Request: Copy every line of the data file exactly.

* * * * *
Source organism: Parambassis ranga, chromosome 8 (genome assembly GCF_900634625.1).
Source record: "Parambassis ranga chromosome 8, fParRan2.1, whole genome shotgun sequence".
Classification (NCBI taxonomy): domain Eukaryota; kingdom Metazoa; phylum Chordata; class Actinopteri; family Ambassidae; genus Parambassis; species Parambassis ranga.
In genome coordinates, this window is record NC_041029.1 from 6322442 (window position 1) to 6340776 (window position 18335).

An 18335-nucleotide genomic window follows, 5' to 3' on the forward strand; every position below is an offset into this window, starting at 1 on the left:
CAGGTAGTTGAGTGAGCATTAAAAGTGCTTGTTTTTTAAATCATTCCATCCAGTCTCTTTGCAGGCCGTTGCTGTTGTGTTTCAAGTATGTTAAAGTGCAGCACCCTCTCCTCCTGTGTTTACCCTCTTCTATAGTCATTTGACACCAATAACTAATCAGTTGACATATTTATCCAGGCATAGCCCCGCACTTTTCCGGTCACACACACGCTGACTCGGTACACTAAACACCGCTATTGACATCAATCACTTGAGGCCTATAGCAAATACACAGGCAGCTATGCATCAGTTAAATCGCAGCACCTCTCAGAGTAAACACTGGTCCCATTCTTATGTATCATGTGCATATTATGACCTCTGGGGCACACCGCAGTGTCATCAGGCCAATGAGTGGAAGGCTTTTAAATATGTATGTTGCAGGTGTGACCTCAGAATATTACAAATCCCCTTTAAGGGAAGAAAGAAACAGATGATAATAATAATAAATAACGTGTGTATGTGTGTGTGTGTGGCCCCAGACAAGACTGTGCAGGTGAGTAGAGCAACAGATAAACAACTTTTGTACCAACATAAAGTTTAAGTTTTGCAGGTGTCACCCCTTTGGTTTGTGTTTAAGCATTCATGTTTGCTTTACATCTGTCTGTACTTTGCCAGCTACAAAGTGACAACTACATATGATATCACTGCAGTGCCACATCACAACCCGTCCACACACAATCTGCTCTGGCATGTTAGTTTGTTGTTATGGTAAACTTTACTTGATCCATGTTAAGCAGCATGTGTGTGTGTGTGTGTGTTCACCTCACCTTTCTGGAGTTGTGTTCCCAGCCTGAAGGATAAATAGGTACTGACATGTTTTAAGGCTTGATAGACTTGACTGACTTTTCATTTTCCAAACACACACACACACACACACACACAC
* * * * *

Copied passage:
Source organism: Parambassis ranga, chromosome 8 (genome assembly GCF_900634625.1).
Source record: "Parambassis ranga chromosome 8, fParRan2.1, whole genome shotgun sequence".
Classification (NCBI taxonomy): domain Eukaryota; kingdom Metazoa; phylum Chordata; class Actinopteri; family Ambassidae; genus Parambassis; species Parambassis ranga.
In genome coordinates, this window is record NC_041029.1 from 6322442 (window position 1) to 6340776 (window position 18335).

An 18335-nucleotide genomic window follows, 5' to 3' on the forward strand; every position below is an offset into this window, starting at 1 on the left:
CAGGTAGTTGAGTGAGCATTAAAAGTGCTTGTTTTTTAAATCATTCCATCCAGTCTCTTTGCAGGCCGTTGCTGTTGTGTTTCAAGTATGTTAAAGTGCAGCACCCTCTCCTCCTGTGTTTACCCTCTTCTATAGTCATTTGACACCAATAACTAATCAGTTGACATATTTATCCAGGCATAGCCCCGCACTTTTCCGGTCACACACACGCTGACTCGGTACACTAAACACCGCTATTGACATCAATCACTTGAGGCCTATAGCAAATACACAGGCAGCTATGCATCAGTTAAATCGCAGCACCTCTCAGAGTAAACACTGGTCCCATTCTTATGTATCATGTGCATATTATGACCTCTGGGGCACACCGCAGTGTCATCAGGCCAATGAGTGGAAGGCTTTTAAATATGTATGTTGCAGGTGTGACCTCAGAATATTACAAATCCCCTTTAAGGGAAGAAAGAAACAGATGATAATAATAATAAATAACGTGTGTATGTGTGTGTGTGTGGCCCCAGACAAGACTGTGCAGGTGAGTAGAGCAACAGATAAACAACTTTTGTACCAACATAAAGTTTAAGTTTTGCAGGTGTCACCCCTTTGGTTTGTGTTTAAGCATTCATGTTTGCTTTACATCTGTCTGTACTTTGCCAGCTACAAAGTGACAACTACATATGATATCACTGCAGTGCCACATCACAACCCGTCCACACACAATCTGCTCTGGCATGTTAGTTTGTTGTTATGGTAAACTTTACTTGATCCATGTTAAGCAGCATGTGTGTGTGTGTGTGTGTTCACCTCACCTTTCTGGAGTTGTGTTCCCAGCCTGAAGGATAAATAGGTACTGACATGTTTTAAGGCTTGATAGACTTGACTGACTTTTCATTTTCCAAACACACACACACACACACACACACAC